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non reducing/reducing sugars

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    Ok im very confused here.

    Are all sugars either NON reducing or reducing?

    I have a table with lots of substances and results of tests. Most of them turn blue in benedict's solution.. does that mean they aren't sugars at all and are a different substance? OR does it mean that they might be sugars, just non reducing ones?

    With the 'benedict's test' (i presume that means without hydrolising first)
    substance a, b and d is blue. substance c however is brick red- so does that mean its a reducing sugar?

    what happens if you do the reducing sugars test, and the solution is blue, and then you do the non reducing sugars test, and the solution is STILL blue? does that mean its not a sugar at all? thanks!
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    Basically all monosccharides and most disaccharides are reducing sugars. Sucrose is a non reducing sugar. If you add iodine in potasium iodide to starch you will get a blue-black colour (non reducing sugar) . The test for a reducing sugar will give a yellow, orange or brick red precipitate. if this test for a reducing sugar is negative and you retest a sample with hcl and add weak alkali and you get a yellow orange or brick red precipitate again you have a non reducing sugar. umm this may be a bit confusing but i HOPE you understand lol
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    Try this for some clarification - i have forgotten some of this stuff to be honest, lol! - www.edexcelbiology.co.uk/ReducingSugars.htm
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    (Original post by tiger_vio)
    Ok im very confused here.

    Are all sugars either NON reducing or reducing?

    I have a table with lots of substances and results of tests. Most of them turn blue in benedict's solution.. does that mean they aren't sugars at all and are a different substance? OR does it mean that they might be sugars, just non reducing ones?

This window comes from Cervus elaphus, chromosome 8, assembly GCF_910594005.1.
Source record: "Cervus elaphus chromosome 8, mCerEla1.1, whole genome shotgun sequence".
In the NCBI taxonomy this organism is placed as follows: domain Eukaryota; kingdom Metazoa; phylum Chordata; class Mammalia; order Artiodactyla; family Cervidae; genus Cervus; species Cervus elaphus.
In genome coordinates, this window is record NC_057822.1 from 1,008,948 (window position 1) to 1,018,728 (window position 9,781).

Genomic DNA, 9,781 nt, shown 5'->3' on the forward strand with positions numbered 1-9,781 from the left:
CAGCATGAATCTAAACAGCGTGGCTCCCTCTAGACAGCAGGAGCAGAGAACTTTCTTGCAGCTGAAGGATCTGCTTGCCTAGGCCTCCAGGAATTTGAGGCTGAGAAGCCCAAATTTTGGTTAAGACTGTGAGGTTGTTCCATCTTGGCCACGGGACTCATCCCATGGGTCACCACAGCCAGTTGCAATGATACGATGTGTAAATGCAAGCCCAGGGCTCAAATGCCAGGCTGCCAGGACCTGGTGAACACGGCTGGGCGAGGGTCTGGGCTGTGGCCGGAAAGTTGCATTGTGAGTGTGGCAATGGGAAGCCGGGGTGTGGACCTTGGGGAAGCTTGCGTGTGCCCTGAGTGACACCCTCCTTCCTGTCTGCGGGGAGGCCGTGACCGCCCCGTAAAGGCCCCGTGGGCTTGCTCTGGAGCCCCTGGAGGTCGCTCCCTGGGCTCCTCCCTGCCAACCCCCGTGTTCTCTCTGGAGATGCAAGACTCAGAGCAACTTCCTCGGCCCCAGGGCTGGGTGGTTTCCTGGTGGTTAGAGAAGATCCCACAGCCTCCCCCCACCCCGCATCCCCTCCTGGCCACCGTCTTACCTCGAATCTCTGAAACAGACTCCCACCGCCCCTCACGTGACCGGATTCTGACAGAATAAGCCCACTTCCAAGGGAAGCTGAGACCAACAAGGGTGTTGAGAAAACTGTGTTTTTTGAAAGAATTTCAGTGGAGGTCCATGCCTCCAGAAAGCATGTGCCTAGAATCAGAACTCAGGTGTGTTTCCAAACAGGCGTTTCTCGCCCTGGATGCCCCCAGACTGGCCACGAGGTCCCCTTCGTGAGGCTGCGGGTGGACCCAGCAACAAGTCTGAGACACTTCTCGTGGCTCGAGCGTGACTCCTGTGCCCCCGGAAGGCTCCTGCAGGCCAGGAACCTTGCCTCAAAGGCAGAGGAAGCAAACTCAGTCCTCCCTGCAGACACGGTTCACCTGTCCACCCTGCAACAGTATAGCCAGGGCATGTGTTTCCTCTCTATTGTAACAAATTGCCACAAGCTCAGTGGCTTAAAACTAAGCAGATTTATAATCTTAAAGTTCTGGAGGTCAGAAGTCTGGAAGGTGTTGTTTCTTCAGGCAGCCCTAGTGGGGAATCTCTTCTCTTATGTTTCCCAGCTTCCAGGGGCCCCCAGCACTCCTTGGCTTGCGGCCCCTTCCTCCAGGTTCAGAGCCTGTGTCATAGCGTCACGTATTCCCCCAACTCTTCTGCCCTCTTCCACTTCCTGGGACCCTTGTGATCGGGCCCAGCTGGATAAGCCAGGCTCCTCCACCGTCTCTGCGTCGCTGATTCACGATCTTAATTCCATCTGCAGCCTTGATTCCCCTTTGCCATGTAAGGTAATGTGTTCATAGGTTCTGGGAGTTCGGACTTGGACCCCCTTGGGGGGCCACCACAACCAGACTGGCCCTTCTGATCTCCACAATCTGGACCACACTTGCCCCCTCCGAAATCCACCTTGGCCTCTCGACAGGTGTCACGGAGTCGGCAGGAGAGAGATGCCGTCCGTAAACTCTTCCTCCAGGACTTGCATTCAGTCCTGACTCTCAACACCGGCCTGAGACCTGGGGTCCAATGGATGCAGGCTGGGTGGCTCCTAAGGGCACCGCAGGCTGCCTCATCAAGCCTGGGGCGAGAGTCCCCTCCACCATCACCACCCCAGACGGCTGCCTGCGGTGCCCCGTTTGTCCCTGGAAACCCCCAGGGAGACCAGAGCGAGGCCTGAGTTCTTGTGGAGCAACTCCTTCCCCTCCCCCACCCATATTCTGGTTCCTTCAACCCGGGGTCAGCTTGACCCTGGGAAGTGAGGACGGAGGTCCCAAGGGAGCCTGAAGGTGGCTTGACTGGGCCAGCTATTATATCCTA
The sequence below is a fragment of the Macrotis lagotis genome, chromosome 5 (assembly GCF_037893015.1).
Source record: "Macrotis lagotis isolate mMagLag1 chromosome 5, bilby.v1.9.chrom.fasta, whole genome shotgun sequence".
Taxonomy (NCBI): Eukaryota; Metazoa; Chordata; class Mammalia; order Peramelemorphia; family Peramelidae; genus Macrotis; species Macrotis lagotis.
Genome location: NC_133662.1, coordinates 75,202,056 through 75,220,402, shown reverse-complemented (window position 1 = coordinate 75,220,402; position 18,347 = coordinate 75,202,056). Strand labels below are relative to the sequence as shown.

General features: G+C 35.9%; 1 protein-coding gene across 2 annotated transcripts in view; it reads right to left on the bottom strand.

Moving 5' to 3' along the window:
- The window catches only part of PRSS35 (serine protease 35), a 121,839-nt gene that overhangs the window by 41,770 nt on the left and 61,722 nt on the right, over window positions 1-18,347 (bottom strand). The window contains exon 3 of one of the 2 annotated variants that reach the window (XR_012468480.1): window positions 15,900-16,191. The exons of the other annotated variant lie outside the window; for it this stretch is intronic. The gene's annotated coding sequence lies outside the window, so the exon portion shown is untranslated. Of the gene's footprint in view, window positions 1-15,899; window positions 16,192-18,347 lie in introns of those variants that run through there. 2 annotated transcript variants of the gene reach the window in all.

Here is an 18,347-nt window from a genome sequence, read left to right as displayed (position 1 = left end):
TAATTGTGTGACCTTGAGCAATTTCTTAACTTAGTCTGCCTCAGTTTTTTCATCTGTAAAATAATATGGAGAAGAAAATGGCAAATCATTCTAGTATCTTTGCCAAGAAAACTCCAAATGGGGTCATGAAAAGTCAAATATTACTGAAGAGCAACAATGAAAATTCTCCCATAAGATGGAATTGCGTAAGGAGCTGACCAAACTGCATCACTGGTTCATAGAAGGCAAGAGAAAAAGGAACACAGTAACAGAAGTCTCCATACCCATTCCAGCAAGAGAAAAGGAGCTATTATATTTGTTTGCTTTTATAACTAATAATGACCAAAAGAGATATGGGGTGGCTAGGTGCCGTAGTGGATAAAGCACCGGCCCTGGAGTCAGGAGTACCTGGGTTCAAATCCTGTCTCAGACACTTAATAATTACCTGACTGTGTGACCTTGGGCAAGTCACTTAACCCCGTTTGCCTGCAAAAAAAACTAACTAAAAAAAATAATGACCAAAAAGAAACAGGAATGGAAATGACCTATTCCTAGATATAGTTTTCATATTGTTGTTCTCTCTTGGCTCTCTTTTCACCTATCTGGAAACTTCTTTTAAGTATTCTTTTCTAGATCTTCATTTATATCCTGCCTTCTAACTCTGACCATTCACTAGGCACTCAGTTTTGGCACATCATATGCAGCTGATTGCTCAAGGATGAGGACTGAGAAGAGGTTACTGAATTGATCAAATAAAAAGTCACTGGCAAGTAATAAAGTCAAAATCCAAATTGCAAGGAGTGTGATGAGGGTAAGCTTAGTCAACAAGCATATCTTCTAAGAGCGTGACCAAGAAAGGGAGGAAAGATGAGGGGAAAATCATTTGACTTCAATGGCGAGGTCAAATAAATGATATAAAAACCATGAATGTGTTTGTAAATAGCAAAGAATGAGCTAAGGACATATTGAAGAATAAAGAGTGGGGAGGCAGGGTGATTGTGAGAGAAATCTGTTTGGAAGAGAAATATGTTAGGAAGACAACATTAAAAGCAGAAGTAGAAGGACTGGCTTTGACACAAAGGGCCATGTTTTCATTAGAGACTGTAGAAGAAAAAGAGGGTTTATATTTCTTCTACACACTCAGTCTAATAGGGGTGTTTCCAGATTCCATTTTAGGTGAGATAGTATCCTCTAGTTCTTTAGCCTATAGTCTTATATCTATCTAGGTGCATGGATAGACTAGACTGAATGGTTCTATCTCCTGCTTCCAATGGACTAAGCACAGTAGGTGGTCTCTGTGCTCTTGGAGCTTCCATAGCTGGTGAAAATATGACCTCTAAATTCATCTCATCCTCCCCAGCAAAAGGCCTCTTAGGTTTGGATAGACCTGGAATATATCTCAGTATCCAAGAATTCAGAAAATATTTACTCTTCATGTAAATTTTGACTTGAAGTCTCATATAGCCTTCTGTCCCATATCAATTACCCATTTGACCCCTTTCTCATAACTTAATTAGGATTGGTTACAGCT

With the 'benedict's test' (i presume that means without hydrolising first)
    substance a, b and d is blue. substance c however is brick red- so does that mean its a reducing sugar?

    what happens if you do the reducing sugars test, and the solution is blue, and then you do the non reducing sugars test, and the solution is STILL blue? does that mean its not a sugar at all? thanks!
    Ok... I think you need to understand the chemistry behind the test...

    'Reducing sugars' are sugars that acts as reducing agents...

    This means that the sugars are oxidised and cause something else to be reduced...

    Glucose is an 'aldehyde' because it has the -CHO functional group on it's first carbon...

    The aldehyde group on the glucose is oxidised to -COOH, which allows the Cu2+ ions in the benedicts solution to be reduced to Cu+ ions...

    This change of ions caused a different copper oxide to form, which is why the colour of the benedicts reagent changes...

    Non-reducing sugars are slightly different... The only example I know of one is sucrose...

    Sucrose is a disaccharide, which is formed from glucose and fructose connected by a bond...

    The bond joining the sugars in sucrose can be broken by addition of acid before adding the benedict's reagent...

    The glucose that is released from the sucrose then gives a positive result for the benedict's test as before...

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Updated: September 13, 2006
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